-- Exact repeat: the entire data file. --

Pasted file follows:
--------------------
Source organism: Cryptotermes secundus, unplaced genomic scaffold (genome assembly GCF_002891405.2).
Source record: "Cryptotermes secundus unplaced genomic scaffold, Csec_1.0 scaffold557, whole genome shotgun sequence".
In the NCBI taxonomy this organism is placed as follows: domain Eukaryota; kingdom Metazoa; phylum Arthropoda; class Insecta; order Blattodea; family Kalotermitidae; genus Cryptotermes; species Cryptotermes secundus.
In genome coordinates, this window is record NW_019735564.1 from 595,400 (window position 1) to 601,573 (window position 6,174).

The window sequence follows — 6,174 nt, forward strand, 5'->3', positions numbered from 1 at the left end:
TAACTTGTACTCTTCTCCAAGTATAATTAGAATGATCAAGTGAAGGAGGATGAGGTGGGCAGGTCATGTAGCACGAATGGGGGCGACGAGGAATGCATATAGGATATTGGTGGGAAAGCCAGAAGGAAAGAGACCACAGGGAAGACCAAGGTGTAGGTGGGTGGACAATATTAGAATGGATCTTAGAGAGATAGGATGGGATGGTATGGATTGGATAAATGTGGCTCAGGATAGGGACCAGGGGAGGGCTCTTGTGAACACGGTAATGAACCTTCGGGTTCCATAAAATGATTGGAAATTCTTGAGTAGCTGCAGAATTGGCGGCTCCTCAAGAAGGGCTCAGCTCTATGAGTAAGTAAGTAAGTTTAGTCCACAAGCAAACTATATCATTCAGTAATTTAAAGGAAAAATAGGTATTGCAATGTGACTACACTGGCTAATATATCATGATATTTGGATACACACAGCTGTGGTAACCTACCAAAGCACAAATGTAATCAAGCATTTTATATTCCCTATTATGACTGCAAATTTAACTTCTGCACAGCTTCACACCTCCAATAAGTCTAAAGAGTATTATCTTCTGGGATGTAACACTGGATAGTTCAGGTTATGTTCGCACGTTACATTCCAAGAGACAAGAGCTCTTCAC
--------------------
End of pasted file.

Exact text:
Source organism: Cryptotermes secundus, unplaced genomic scaffold (genome assembly GCF_002891405.2).
Source record: "Cryptotermes secundus unplaced genomic scaffold, Csec_1.0 scaffold557, whole genome shotgun sequence".
In the NCBI taxonomy this organism is placed as follows: domain Eukaryota; kingdom Metazoa; phylum Arthropoda; class Insecta; order Blattodea; family Kalotermitidae; genus Cryptotermes; species Cryptotermes secundus.
In genome coordinates, this window is record NW_019735564.1 from 595,400 (window position 1) to 601,573 (window position 6,174).

The window sequence follows — 6,174 nt, forward strand, 5'->3', positions numbered from 1 at the left end:
TAACTTGTACTCTTCTCCAAGTATAATTAGAATGATCAAGTGAAGGAGGATGAGGTGGGCAGGTCATGTAGCACGAATGGGGGCGACGAGGAATGCATATAGGATATTGGTGGGAAAGCCAGAAGGAAAGAGACCACAGGGAAGACCAAGGTGTAGGTGGGTGGACAATATTAGAATGGATCTTAGAGAGATAGGATGGGATGGTATGGATTGGATAAATGTGGCTCAGGATAGGGACCAGGGGAGGGCTCTTGTGAACACGGTAATGAACCTTCGGGTTCCATAAAATGATTGGAAATTCTTGAGTAGCTGCAGAATTGGCGGCTCCTCAAGAAGGGCTCAGCTCTATGAGTAAGTAAGTAAGTTTAGTCCACAAGCAAACTATATCATTCAGTAATTTAAAGGAAAAATAGGTATTGCAATGTGACTACACTGGCTAATATATCATGATATTTGGATACACACAGCTGTGGTAACCTACCAAAGCACAAATGTAATCAAGCATTTTATATTCCCTATTATGACTGCAAATTTAACTTCTGCACAGCTTCACACCTCCAATAAGTCTAAAGAGTATTATCTTCTGGGATGTAACACTGGATAGTTCAGGTTATGTTCGCACGTTACATTCCAAGAGACAAGAGCTCTTCAC